Q&A with Jason Bock: What's New in C# 10
C# is inescapable. Microsoft's venerable flagship coding language consistently ranks high in popularity, recently adding half-a-million users, and is one of the top languages for desktop and game developers. With Version 10 well on its way (it'll likely be released in November alongside .NET 6), now is a good time for developers to brush up on their C# skills -- and that means learning about the most useful new and emerging features.
.NET expert and Microsoft MVP Jason Bock is an information goldmine when it comes to C#. Bock will lead a session in November's Live! 360 conference, taking place in Orlando, Fla., called "What's New in C# 10," where he'll go over the best features in the coming C# release, how best to use them, and how developers can participate in C#'s future evolution. We caught up with Bock recently and asked him his thoughts on how C# has grown over the years, and where he sees it going.
VisualStudioMagazine: What's the roadmap for C#?
Bock: When C# and .NET weren't open source, it wasn't easy to know where they were going. Now, all the design work is being done in the open. You can see what features are being proposed for a future version of C#. You can find a ton of information on C# itself.
I think one aspect to watch is C#'s evolution over time and weighing the ability to add new features with potentially breaking the language to support a desirable concept. It's not an easy problem to solve, and I'm interested to see how the C# team tackles this over time.
Broadly speaking, how has .NET's evolution over the years affected C#?
I think we're now at point where the cadence of .NET and C# align very well. We started with the .NET Framework, and then .NET Core became a thing. It started to become harder to build packages that could be used by both runtimes, so .NET Standard became a thing. Now that we have "one" .NET, I believe that it's easier to upgrade and stay current with the evolution of the language and the runtime.
"One aspect to watch is C#'s evolution over time and weighing the ability to add new features with potentially breaking the language to support a desirable concept. It's not an easy problem to solve."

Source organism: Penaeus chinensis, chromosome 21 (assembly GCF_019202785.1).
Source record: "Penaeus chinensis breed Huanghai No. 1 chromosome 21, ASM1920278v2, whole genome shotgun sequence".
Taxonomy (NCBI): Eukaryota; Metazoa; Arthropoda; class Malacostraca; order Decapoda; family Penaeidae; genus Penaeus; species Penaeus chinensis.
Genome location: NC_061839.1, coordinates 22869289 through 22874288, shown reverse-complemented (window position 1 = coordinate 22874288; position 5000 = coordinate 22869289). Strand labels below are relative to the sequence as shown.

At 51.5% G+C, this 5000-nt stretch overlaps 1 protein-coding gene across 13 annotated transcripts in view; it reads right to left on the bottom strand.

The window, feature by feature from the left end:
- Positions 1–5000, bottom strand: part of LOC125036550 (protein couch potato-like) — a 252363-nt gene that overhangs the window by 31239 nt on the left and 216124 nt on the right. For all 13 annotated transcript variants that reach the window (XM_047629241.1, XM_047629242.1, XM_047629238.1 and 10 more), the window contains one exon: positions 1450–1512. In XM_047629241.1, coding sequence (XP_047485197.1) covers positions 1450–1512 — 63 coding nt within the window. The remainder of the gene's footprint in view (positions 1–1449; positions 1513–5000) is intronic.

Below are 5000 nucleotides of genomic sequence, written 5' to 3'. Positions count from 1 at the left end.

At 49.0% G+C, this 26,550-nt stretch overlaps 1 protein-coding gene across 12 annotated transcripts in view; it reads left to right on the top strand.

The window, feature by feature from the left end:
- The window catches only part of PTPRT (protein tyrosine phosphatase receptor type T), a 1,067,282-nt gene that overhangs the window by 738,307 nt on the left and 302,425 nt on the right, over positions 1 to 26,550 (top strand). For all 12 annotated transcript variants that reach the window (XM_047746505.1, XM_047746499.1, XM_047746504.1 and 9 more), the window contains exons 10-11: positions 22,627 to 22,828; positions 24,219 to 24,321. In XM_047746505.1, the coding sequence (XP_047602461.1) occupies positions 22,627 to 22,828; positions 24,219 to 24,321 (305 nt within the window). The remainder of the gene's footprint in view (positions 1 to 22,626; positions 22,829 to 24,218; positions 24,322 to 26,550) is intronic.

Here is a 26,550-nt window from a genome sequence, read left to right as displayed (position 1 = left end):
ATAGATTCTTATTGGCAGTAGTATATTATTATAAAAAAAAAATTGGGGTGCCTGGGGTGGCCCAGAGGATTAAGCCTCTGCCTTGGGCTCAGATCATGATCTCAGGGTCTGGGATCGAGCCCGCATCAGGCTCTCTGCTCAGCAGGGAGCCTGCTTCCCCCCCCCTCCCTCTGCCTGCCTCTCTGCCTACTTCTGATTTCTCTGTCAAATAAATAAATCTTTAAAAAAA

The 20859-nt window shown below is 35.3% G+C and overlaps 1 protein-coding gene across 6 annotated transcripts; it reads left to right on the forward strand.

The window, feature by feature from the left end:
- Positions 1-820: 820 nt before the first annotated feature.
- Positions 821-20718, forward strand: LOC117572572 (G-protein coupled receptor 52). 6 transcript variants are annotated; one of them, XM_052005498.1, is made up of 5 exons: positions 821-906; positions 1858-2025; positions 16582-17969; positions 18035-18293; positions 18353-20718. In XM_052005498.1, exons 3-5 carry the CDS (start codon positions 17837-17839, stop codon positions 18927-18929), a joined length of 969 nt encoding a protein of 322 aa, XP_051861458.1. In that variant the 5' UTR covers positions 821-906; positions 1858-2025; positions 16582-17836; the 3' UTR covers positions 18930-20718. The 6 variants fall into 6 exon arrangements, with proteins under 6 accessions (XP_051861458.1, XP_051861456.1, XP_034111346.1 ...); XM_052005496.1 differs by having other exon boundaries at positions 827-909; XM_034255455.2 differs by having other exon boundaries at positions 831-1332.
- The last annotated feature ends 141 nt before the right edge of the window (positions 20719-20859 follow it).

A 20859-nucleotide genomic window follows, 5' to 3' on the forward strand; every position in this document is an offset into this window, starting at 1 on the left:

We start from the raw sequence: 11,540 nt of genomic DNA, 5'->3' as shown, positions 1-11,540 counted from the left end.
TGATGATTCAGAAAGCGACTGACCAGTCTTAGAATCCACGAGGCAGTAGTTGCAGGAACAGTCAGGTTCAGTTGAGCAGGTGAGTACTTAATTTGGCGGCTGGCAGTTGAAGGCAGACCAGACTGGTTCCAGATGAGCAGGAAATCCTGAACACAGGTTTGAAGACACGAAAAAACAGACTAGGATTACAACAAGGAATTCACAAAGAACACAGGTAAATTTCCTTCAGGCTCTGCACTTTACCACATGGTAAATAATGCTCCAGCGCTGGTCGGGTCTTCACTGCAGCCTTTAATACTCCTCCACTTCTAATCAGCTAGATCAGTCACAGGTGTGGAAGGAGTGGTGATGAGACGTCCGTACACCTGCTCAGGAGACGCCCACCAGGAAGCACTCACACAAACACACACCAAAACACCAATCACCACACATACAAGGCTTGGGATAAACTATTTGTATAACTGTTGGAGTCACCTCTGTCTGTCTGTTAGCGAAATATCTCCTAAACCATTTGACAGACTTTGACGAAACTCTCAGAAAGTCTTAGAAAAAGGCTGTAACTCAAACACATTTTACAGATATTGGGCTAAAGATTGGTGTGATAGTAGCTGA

Jason Bock, Microsoft MVP
What's a C# feature that you wish Microsoft would come out with, but it just hasn't materialized?
Generic attributes. This is a capability that the CLR has had for a long time, but it's never been surfaced in C#. You can define generic attributes in the intermediate language of .NET -- IL -- and consume them in C#, but you can't define them in C# directly. There are cases where I think this feature would be useful, and I'm hoping it makes it into C# at some point.
What C# 10 capability are you most excited about? Is there one that you can absolutely do without?
Static abstract members in interfaces is a preview feature, so it technically doesn't count, but developers will be able to experiment with it. I think this feature brings another level of expressivity and design capabilities.
The caller argument expression feature isn't getting as much visibility as global using directives and lambda improvements, but it'll make scenarios like logging easier to determine what was done at the call site. I have the feeling this may be used in ways that go beyond capturing the expression as a string.
How would you rate C# compared to other programming languages now?
Rating and comparing languages are a hard endeavor. They all have their strengths and weaknesses. That said, I think C# is a fine language for a couple of reasons. It's been around for over 20 years, so it has a substantial amount of usage behind it. It's cross-platform, so developers can use it on different operating systems for a wide variety of user scenarios. Finally, it's still actively being maintained by Microsoft, and will be for the foreseeable future.
Favorite version of C#. Go!
This is a hard question to answer. I feel like each version has features that are useful! That said, I'd go with Version 2, because it added generics. I can't imagine what it would be like to be coding in C# without this feature. To be fair, there are good languages that do not have the notion of generics, but it's so pervasive in C#. It's readily apparent that generics is a fundamental aspect of C#.
Gladys Rama (@GladysRama3) is the editor of Redmondmag.com, RCPmag.com and AWSInsider.net, and the editorial director of Converge360.